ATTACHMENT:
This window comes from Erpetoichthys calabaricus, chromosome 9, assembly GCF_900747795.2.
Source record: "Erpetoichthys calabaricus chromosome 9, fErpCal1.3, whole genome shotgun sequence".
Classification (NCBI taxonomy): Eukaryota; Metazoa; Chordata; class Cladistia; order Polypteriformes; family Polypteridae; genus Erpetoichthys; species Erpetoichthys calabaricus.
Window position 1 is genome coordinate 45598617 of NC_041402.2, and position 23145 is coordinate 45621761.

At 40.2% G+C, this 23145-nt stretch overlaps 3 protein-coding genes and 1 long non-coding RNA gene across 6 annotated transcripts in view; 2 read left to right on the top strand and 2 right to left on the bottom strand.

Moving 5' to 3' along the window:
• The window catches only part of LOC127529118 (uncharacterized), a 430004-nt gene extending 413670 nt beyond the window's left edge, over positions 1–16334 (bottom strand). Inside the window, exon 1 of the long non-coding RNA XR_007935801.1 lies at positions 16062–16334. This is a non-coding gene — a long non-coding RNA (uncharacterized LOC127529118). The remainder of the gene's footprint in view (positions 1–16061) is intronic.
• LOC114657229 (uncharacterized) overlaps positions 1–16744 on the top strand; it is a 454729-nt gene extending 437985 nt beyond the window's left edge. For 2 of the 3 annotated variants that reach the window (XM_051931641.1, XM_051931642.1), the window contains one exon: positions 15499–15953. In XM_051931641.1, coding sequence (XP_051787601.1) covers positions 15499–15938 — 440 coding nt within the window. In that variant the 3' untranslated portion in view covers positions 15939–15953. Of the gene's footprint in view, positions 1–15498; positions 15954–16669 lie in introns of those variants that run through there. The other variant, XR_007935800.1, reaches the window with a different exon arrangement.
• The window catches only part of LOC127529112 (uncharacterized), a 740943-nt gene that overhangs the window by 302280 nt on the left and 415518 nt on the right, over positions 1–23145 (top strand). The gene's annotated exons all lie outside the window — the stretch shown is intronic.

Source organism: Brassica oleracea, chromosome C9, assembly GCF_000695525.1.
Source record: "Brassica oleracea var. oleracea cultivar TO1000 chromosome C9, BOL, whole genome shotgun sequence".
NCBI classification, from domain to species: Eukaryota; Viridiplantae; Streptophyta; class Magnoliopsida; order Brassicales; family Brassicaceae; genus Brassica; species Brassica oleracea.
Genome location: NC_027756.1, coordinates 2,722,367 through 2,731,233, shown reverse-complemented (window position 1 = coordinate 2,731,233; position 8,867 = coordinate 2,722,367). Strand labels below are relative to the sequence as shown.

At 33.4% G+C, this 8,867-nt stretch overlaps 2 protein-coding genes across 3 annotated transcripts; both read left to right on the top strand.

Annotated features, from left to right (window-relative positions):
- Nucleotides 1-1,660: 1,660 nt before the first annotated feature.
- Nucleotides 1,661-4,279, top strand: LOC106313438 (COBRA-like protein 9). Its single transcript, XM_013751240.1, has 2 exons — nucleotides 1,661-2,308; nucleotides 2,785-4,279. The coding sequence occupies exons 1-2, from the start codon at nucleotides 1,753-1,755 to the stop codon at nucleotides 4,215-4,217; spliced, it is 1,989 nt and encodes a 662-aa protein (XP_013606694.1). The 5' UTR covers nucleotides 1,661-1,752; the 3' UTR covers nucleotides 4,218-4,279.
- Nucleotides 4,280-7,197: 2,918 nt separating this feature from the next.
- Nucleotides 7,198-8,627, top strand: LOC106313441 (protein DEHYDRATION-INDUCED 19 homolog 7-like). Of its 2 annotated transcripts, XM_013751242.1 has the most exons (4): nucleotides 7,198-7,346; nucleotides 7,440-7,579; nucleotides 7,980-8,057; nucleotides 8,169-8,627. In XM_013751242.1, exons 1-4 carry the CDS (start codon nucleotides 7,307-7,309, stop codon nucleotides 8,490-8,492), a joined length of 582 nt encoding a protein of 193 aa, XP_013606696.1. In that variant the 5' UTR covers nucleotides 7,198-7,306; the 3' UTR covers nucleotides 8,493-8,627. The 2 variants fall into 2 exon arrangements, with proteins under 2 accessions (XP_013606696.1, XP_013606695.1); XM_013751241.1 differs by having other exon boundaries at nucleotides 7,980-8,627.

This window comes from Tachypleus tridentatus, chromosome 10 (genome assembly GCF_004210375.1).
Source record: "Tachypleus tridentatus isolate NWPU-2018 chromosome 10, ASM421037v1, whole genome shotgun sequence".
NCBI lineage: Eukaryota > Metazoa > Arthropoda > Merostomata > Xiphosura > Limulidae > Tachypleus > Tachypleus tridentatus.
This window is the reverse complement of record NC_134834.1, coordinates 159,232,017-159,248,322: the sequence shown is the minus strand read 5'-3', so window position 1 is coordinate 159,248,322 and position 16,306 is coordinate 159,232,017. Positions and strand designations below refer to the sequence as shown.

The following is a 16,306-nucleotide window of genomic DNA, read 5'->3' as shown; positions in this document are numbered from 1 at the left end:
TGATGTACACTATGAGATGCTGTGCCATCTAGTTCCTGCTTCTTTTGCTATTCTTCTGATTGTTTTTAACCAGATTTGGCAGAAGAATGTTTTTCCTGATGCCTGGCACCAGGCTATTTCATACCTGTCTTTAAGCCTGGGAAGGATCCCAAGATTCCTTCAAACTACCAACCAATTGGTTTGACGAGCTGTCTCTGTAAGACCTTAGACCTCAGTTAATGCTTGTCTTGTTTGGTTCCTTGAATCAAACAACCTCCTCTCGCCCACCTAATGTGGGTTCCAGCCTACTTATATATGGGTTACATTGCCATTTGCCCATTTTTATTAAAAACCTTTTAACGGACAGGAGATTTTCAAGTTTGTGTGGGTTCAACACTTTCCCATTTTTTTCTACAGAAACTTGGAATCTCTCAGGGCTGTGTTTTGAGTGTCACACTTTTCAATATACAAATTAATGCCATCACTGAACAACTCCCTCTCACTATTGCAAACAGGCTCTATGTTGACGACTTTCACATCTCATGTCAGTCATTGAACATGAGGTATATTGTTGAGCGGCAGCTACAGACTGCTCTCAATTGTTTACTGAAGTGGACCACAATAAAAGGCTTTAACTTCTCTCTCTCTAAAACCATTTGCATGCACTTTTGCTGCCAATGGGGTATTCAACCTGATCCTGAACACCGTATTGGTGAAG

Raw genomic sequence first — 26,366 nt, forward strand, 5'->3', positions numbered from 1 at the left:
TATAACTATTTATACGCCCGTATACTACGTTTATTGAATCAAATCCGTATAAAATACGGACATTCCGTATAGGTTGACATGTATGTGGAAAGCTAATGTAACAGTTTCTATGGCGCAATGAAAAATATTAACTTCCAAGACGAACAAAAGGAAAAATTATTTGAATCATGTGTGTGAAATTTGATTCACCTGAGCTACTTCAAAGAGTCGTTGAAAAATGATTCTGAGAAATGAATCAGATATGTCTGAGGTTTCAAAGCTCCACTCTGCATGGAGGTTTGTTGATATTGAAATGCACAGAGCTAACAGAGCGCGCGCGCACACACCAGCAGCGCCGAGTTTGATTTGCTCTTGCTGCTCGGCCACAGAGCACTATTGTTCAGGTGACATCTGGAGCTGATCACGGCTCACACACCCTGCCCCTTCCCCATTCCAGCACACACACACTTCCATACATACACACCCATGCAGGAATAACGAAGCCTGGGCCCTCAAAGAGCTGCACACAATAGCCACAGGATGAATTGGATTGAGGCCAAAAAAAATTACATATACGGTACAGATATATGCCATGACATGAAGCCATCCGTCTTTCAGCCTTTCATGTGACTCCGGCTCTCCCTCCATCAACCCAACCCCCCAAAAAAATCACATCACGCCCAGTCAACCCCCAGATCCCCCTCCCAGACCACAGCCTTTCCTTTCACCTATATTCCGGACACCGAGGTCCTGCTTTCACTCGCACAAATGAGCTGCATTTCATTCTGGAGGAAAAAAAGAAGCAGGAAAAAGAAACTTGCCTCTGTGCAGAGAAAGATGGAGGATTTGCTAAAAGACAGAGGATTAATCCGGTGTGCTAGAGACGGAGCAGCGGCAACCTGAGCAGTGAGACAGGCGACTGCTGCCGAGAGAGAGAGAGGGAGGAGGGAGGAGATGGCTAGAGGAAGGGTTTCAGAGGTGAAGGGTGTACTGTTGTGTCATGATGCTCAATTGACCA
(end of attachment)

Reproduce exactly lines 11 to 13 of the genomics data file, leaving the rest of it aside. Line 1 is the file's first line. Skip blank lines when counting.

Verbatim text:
Source record: "Brassica oleracea var. oleracea cultivar TO1000 chromosome C9, BOL, whole genome shotgun sequence".
NCBI classification, from domain to species: Eukaryota; Viridiplantae; Streptophyta; class Magnoliopsida; order Brassicales; family Brassicaceae; genus Brassica; species Brassica oleracea.
Genome location: NC_027756.1, coordinates 2,722,367 through 2,731,233, shown reverse-complemented (window position 1 = coordinate 2,731,233; position 8,867 = coordinate 2,722,367). Strand labels below are relative to the sequence as shown.